Skip to main content
European Commission logo print header

Crosstalk between microbiota metabolites and immune cells, the missing link to brain damage.

Periodic Reporting for period 1 - MetaBiota (Crosstalk between microbiota metabolites and immune cells, the missing link to brain damage.)

Período documentado: 2017-05-01 hasta 2019-04-30

Stroke is a frequent and devastating disease: accounting for almost 1.5 million of people suffering a stroke each year in Europe with only 15% of stroke patients being eligible for a specific treatment. Despite considerable advances in prevention and care, stroke remains one of the most common causes of death and the leading cause of long-term disabilities (Benjamin et al., Circulation 2019). With the ageing population, patients living with stroke are estimated to increase within the next 15 years of almost one million across the EU (Wilkins et al., The Burden of Stroke in Europe, 2017). Thus, there is a pressing need for a better comprehension of the underlying cellular and molecular mechanisms occurring during a stroke to prevent the cascade of deleterious events and to ameliorate recovery.

Stroke is a neuroinflammatory disease that is characterized by the recruitment of circulating immune cells to the injured brain. Previous studies have focused on how to modulate the peripheral immune system to improve stroke outcome. The gut contains the largest number of immune cells in our body and immune cell function is regulated by the gut microbiota. Thus, research has recently investigated the critical role of the gut microbiota as immunomodulators and the possible role of the microbiome to influence brain function.

Experimental findings suggest that the composition of the microbiota is changing after stroke (also know as dysbiosis) and induces detrimental effects on the ischemic brain. I have shown together with others that the function of immune cells is modulated by the gut microbiota and that intestinal immune cells migrate from the gut to the brain where they contribute to neuroinflammation and secondary brain injury (Benakis et al. Nat. Med. 2016, Singh et al. J. Neurosci. 2016). In particular, modification of the gut microbiota composition towards an anti-inflammatory response in the gut is neuroprotective, and re-establishing the dysbiotic microbiota in mice subjected to stroke by fecal transfer from an non-stroke animal improves outcome, showing a direct connection along the gut-brain axis via intestinal immune cells (Benakis et al., Nat Med 2016; Singh et al., J Neurosci 2016; Sadler et al., Brain Behav Immun 2018).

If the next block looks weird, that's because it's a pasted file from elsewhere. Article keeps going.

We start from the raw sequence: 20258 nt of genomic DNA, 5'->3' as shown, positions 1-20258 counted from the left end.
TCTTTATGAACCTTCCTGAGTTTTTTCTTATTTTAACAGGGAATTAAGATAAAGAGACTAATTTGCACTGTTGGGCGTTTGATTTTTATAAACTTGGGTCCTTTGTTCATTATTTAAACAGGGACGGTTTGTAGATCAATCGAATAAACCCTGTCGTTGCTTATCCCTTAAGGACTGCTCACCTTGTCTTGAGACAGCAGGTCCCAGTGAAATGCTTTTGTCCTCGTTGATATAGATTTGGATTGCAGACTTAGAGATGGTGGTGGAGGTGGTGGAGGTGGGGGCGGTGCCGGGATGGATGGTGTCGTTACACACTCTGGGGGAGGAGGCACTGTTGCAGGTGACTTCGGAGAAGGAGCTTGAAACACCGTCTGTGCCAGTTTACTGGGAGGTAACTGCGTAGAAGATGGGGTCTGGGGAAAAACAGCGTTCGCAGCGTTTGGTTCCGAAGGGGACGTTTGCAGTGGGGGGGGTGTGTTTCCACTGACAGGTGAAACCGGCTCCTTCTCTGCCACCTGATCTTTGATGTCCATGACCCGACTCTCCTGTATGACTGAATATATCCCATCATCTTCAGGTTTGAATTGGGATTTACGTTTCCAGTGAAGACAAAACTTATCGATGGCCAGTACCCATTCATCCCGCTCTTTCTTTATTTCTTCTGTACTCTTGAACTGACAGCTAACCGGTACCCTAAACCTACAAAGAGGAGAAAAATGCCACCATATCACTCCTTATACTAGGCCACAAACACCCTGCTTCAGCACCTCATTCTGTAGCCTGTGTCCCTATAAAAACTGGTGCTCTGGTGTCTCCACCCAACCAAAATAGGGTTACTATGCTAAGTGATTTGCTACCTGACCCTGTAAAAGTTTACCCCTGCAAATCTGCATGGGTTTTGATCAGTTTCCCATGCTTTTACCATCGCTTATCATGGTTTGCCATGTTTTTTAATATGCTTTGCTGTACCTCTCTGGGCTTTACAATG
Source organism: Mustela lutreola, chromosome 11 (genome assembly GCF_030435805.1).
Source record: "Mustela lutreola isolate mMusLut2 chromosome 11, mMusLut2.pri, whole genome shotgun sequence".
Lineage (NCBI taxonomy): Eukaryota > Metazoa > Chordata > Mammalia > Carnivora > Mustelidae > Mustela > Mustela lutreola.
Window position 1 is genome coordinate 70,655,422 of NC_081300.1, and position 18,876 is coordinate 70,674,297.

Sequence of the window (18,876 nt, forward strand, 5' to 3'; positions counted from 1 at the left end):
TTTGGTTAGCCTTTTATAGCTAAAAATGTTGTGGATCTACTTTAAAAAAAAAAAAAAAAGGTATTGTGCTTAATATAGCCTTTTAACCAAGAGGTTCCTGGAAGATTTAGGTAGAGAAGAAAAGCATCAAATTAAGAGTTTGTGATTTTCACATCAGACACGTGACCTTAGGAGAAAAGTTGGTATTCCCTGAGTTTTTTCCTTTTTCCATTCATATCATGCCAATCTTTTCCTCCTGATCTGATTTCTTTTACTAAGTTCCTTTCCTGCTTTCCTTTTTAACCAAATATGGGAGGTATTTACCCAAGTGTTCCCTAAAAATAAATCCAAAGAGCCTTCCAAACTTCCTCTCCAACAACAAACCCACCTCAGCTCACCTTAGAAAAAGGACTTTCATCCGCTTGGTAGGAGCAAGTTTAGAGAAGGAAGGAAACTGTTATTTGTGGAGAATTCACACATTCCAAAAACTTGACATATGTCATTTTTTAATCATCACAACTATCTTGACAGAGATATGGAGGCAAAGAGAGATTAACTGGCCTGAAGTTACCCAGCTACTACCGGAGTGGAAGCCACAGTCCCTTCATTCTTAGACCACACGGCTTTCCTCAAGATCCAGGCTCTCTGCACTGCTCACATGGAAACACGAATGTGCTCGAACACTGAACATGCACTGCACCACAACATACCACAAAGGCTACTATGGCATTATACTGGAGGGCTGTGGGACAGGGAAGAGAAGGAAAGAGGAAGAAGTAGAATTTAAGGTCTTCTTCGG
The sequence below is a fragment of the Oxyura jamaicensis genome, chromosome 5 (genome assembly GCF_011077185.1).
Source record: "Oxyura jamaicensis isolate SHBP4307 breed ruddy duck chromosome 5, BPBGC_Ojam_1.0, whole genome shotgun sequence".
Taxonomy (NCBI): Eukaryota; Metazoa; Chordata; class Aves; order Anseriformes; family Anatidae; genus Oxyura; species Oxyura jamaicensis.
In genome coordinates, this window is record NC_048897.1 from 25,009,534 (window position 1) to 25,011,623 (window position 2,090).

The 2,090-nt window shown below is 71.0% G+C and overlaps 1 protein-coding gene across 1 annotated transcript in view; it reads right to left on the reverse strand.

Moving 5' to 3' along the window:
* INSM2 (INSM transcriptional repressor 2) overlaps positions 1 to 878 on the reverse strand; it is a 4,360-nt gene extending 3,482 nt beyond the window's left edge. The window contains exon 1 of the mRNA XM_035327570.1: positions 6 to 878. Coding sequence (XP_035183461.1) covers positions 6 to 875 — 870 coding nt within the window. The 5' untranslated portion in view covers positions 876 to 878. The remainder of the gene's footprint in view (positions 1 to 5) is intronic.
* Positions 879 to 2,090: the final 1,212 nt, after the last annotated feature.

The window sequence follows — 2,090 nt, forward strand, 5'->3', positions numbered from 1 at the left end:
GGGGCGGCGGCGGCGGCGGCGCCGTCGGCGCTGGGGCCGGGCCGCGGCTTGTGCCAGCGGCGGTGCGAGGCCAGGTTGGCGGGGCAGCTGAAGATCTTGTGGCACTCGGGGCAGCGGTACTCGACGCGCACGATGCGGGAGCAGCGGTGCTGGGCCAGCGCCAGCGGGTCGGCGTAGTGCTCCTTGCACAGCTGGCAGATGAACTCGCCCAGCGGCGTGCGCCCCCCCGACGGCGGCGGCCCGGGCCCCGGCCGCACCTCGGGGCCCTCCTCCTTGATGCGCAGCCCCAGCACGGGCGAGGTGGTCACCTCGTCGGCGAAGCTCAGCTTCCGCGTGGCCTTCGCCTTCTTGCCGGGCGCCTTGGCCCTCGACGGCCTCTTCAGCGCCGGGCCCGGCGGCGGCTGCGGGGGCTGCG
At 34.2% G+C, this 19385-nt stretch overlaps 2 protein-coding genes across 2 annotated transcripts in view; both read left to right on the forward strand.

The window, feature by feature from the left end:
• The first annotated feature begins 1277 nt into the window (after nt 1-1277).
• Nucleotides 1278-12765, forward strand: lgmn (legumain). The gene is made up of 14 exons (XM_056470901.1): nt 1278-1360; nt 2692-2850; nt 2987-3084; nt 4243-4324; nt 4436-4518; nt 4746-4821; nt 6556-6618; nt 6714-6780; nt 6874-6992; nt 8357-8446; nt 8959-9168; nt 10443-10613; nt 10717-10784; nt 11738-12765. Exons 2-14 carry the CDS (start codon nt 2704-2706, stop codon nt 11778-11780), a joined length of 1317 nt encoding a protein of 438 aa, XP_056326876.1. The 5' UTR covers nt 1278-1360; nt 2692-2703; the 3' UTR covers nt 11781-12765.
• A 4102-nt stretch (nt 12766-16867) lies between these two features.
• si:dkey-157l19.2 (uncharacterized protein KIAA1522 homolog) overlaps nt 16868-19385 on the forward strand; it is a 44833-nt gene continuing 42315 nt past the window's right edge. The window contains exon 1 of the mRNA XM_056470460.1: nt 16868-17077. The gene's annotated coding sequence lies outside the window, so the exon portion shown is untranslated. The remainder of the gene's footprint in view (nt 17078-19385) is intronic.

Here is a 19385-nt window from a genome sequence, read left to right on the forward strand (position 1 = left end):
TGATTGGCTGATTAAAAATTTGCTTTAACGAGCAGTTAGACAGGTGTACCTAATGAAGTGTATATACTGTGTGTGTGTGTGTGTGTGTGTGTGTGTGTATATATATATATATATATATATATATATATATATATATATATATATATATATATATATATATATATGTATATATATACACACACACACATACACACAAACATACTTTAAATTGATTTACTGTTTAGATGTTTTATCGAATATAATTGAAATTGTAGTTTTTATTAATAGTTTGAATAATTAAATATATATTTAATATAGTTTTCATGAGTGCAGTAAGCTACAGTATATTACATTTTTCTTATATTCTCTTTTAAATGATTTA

It is still not known which bacterial species and bacterial products are involved in this gut-to-brain communication. Interestingly, gut-to-brain communication may occur via the production of metabolites from the gut resident bacteria. Indeed, there is accumulating evidence showing that metabolites derived from the gut microbiota influence brain diseases via the regulation of intestinal immune cell function.

The key objective of my project is to investigate whether metabolites produced by gut bacteria can influence stroke outcome via the regulation of immune cells in the gut.
The overall objective of my project is to test how immune cells are regulated by bacterial metabolites, in particular the tryptophan metabolism and its related metabolites known as AhR ligands in a mouse model of stroke. To answer this question, I developed three objectives: